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Mr. Jiam DesJardins Interview

Mr. DesJardins Segment 1
Mr. DesJardins Segment 2
Mr. DesJardins Segment 3
Mr. DesJardins Segment 4
Mr. DesJardins Segment 5
Mr. DesJardins Transcription Completed

Part One

[[00:00:00]] Mr. DesJardins and Mr. Dearing in convo about area that encompassed Black Bottom, formerly occupied by Germans and Greeks around 1910 – Mr. DesJardins says no segregation until southerners were brought up to work in Ford factories

[[00:03:00]] Mr. DesJardins talks about St. Antoine being the main business street in Paradise Valley – Black Bottom was 9 block area, Vernor to Gratiot, Hastings to Brush – some folks extend it all the way to John R or even 9 Mile, but Black Bottom was more confined – Mr. DesJardins attributes this to racial thinking that Black people in Detroit define Black Bottom area

[[00:06:00]] talks about 1933 being the end of Prohibition, two uncles who each owned nightclubs (family also owned three restaurants and two grocery stores) – father was from Tamil, India, worked as a jeweler on Hastings – formation of Paradise Valley Business Association

Part Two

[[00:00:00]] Mr. DesJardins says, “from his time”, Black Bottom was from Gratiot to Larned – names changed from when Black businesses first opened (Champlain became Lafayette) – high culture Black-owned businesses, until “the Southern middle class started comin’ up” – discusses old newspapers in Burton Historical Collection that haven’t been digitized

[[00:03:00]] Only cards indicate contents of papers – BHC was going to toss, but Mr. DesJardins urged they be kept – also gave BHC several copies of Sepia magazine, which they were also going to toss – criticizes Ken Coleman’s scholarship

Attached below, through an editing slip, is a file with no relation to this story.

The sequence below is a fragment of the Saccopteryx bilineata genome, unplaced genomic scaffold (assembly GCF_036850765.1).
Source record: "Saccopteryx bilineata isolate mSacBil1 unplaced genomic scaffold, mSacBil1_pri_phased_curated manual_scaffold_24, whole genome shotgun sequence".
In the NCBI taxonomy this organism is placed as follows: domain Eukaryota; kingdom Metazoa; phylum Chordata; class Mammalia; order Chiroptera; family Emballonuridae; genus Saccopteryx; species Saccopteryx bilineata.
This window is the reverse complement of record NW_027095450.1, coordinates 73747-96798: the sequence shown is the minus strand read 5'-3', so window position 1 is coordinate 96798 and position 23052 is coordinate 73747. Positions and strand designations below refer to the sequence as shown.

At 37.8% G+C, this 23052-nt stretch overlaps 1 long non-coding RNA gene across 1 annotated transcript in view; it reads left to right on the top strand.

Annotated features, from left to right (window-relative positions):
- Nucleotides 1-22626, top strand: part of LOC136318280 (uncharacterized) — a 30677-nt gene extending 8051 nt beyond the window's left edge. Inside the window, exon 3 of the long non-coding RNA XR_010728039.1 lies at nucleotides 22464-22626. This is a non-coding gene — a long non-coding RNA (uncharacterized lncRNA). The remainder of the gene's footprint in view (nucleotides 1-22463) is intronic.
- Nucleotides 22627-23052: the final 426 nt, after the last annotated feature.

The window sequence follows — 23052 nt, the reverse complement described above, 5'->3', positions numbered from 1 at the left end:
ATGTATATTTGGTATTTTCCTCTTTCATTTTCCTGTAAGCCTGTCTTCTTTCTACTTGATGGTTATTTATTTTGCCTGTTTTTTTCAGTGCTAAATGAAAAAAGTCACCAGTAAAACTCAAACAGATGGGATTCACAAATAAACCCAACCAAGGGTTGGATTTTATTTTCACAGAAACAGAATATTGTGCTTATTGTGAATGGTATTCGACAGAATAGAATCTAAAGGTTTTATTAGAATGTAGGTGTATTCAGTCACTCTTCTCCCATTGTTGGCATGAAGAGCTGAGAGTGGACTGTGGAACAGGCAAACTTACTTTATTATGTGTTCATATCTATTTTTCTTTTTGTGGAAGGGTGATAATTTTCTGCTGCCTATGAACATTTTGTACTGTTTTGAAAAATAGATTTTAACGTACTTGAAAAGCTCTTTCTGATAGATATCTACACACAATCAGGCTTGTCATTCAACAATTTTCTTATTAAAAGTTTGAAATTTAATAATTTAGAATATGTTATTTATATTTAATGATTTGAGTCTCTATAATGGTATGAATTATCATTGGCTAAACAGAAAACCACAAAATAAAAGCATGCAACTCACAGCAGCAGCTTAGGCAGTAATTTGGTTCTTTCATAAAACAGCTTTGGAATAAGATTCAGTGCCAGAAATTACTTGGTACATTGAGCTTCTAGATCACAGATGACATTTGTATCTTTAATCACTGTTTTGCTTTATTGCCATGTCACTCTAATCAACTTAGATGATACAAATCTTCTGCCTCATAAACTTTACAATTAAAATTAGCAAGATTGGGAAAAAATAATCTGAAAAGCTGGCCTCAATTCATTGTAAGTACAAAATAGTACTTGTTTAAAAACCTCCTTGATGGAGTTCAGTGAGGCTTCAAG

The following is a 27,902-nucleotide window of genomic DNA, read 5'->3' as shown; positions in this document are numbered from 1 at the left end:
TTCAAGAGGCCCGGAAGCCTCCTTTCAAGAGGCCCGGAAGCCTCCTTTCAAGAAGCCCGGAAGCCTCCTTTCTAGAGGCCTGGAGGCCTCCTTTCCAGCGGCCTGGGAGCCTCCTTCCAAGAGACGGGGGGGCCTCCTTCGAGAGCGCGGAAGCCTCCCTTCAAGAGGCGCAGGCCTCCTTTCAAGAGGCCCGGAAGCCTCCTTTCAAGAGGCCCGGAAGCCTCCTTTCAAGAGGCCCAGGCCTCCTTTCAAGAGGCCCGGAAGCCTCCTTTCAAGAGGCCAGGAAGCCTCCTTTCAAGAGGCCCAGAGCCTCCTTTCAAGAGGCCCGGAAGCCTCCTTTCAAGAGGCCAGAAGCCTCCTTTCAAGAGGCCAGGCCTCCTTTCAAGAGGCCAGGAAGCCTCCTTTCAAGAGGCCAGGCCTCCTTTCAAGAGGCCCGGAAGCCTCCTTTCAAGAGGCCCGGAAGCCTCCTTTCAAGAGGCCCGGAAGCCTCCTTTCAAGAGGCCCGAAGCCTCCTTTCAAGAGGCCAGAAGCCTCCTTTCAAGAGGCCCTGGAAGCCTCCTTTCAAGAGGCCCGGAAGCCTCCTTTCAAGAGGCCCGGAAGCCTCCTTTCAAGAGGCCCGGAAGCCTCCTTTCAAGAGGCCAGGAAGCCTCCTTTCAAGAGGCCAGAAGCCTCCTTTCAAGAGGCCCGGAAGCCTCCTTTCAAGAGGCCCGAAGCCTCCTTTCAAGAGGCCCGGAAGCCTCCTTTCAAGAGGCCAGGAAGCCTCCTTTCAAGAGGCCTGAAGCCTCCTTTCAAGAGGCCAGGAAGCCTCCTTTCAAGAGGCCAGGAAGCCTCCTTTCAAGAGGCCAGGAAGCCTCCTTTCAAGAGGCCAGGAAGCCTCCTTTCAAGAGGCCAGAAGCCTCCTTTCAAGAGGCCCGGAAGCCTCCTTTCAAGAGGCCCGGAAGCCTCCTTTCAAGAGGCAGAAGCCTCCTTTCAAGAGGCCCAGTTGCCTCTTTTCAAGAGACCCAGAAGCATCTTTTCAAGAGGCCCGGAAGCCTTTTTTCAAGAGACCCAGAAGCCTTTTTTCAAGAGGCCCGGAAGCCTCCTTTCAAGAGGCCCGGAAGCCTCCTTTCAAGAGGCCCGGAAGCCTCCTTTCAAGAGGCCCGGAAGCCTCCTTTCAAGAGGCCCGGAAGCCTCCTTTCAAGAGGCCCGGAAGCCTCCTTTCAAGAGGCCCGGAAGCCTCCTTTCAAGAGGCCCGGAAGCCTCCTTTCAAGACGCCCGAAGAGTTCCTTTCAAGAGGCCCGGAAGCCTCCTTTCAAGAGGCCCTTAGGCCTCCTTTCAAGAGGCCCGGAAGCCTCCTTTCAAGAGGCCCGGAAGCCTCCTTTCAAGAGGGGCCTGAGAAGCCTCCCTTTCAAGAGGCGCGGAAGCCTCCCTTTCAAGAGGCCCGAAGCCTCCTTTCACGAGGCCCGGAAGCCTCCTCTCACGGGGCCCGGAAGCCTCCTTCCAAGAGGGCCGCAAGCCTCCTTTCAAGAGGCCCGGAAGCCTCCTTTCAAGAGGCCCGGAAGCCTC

[[00:06:00]] Talks about heated phone convo with Coleman – discusses photographs digitized by Wright museum with Emily

[[00:09:00]] Mr. DesJardins and Emily discuss origins of Black Bottom street view project

[[00:12:00]] Mr. DesJardins laments that no one is around from the ‘20s anymore – importance of categorizing by periods – names a then-living 98-year-old, Leontyne, whose mother owned a  whorehouse

[[00:15:00]] Mr. DesJardins and Mr. Dearing discuss 90-94-year-old person who wouldn’t know much because her family kept her sheltered

Part Three

[[00:00:00]] Mr. DesJardins looking at photographs from the 1920s, talks about issues with Burton over categorizing it as Black Bottom – mentions employee at Wright museum whom he “busted” taking Mr. DesJardin’s info without credit – discusses Cohen Brothers, theatre owners, history studying

[[00:03:00]] Some of the unseen pictures in the BHC show slave-holders and slaves, go back to 1800s – discussion of term “mulatto” and slavery, lynching

[[00:06:00]] Houses in pictures (built in 19th century) still have analogues in Cleveland – folks in photos were tricked into posing – Mr. DesJardins knew three families from the pictures

[[00:09:00]] Police pretended they were taking the pictures as part of a campaign to stop accidents – similar events happened in Lafayette Park – Mr. DesJardins says that info is still at the Burton

[[00:12:00]] Mr. DesJardins and Mr. Dearing discuss some similar houses in that old style that are still standing by the cemetery, between Lafayette and Vernor

[[00:15:00]] Houses also by Mack, Chene, and Hunt – Emily also talks about various BBA events

Part Five

[[00:00:00]] Mr. DesJardins talks about witnessing the riots of 1943 – came out of showing of Frankenstein Meets the Wolf-Man to find cars turned over and on fire – says he has footage – he didn’t live in Black Bottom, but on Boston Edison side with grandmother

[[00:03:00]] Had cousins in Black Bottom on Hendry, by the Silver Cup Bakery – starts crying a little as he looks at more of the pictures of houses that were torn down

[[00:06:00]] Discusses architecture plans he submitted to City Hall on Paradise Valley

[[00:09:00]] Before the conversation ends, Mr. DesJardins says that any presentation on Black Bottom would have to be visual


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